Working from home through this health crisis (between juggling an 8-month-old and sanitising my...
Googling is not just for Google, Pt 2
Welcome back to the wide world of website search. It may not be quite as much fun as other parts of the internet (like cat videos) but hopefully you’ll still get something out of it.
Before I dive into today’s post I wanted to give you a really quick recap on part one of this post. To break it right down we covered off on these concepts:
- Search should look how users expect search to look
- Searching by product code and/or product name
- Autocorrected searches (sometimes called “Did you mean” or “Suggested”)
- Searching by alternative SKU’s / names
- Auto populate search suggestions
Since we’ve covered off on the what in my last post, let’s get cracking on the how.
- Making a duck look like a duck
In my original blog post I mentioned some good fundamentals to stick with when looking at designing your search and where it’s going to live within your website. Like most things with the web there’s very few hard and fast rules. But there are a lot of great guidelines.
Rather than me throwing a wall of text at you I thought I’d show you a couple of examples of search.
Carbatec’s search is towards the top right hand side, and has the obvious indicators that it’s an editable field. In this instance that includes both a widely recognised search icon (the looking glass) and grey scale text as a prompt for users.
As a bonus this particular search will travel with you as you scroll down the page so it’s always there if you’re reminded of something you need by the content on their home page.
By contrast White International place their search in the top middle of the home page. The exact placement is really a business preference and can be dependent on customer base.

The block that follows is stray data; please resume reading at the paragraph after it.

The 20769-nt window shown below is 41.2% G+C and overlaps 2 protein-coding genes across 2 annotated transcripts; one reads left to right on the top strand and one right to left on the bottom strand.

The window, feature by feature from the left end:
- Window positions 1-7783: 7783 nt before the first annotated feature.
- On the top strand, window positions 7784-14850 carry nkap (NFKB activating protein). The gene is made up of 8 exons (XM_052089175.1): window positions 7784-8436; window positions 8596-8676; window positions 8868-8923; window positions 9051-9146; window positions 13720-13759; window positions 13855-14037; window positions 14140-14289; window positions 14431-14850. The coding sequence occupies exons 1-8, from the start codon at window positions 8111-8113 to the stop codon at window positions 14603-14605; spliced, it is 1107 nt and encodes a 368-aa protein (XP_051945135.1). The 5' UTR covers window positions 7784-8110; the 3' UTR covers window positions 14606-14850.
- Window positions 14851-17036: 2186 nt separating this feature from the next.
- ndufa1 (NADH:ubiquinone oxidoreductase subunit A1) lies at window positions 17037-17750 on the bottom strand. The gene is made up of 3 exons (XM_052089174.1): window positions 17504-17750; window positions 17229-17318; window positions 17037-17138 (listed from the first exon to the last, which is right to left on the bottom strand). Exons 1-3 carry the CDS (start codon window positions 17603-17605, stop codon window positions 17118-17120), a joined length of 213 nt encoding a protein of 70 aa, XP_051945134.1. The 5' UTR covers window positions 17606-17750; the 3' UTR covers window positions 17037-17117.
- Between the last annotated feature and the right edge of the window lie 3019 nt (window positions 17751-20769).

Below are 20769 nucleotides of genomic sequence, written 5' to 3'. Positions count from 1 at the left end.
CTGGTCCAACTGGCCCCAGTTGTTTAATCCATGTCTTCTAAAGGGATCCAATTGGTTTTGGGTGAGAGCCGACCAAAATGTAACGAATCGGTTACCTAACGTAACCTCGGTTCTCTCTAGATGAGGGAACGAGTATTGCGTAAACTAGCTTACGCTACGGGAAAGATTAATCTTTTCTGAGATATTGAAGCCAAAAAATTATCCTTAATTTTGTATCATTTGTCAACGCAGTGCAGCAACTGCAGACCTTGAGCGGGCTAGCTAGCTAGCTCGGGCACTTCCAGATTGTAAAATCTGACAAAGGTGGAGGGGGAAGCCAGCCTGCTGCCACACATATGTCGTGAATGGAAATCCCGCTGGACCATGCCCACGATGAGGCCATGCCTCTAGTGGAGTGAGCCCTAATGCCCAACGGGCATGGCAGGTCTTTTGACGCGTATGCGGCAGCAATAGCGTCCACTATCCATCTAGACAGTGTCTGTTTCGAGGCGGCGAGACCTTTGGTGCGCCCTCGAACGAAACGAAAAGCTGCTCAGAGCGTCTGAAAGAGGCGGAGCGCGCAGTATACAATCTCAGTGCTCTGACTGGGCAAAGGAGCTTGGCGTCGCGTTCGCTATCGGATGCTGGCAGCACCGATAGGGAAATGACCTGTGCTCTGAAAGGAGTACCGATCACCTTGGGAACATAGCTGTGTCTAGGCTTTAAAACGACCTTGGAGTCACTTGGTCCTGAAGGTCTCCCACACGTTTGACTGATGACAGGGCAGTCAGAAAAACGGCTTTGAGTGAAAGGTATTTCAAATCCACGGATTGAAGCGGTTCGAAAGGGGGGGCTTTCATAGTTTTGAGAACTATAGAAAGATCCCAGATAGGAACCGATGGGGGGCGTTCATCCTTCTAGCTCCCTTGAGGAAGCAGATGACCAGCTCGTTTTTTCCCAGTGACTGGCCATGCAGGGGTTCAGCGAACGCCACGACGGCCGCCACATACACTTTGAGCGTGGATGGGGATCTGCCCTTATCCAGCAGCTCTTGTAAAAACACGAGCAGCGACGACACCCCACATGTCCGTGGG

You’ll notice the clear communication to users that this is a search bar. Both an easily recognised search icon and a light coloured font with a text hint. The specific icon that will be the most effective can vary depending on your customer base. I’ll always recommend doing your research to see what resonates most with your users.
- Helping people who know exactly what they want
Next on the agenda for this post is product codes. While this may not be hugely relevant within the B2C space a lot of B2B customers will be reordering the same products often enough that they get to know some of your SKUs. Giving these users exactly what they want in the way that they want it is a great way to earn customer brownie points.
To set this one up there’s a few steps you’ll need to take:
- Login to the CMS
- Advanced Settings
- Select Lucene Search Settings
- Select Index Settings
- Ensure “Perform Partial Word Searches” is enabled (this will allow customers to see results that do not have an exact match, for example if they have a habit of dropping the leading 0 on a product code)
- Select Index Fields
- If Product.ProductCode is not listed as a Source:
- Select New
- Enter an identifiable name for you
- Set your source to [Product.ProductCode] (this assumes you use standard product codes and behaviour – if not feel free to contact me)
- Set “Allow Contains Search” to “Yes”
- Save your new source type
- Your changes won’t take effect immediately.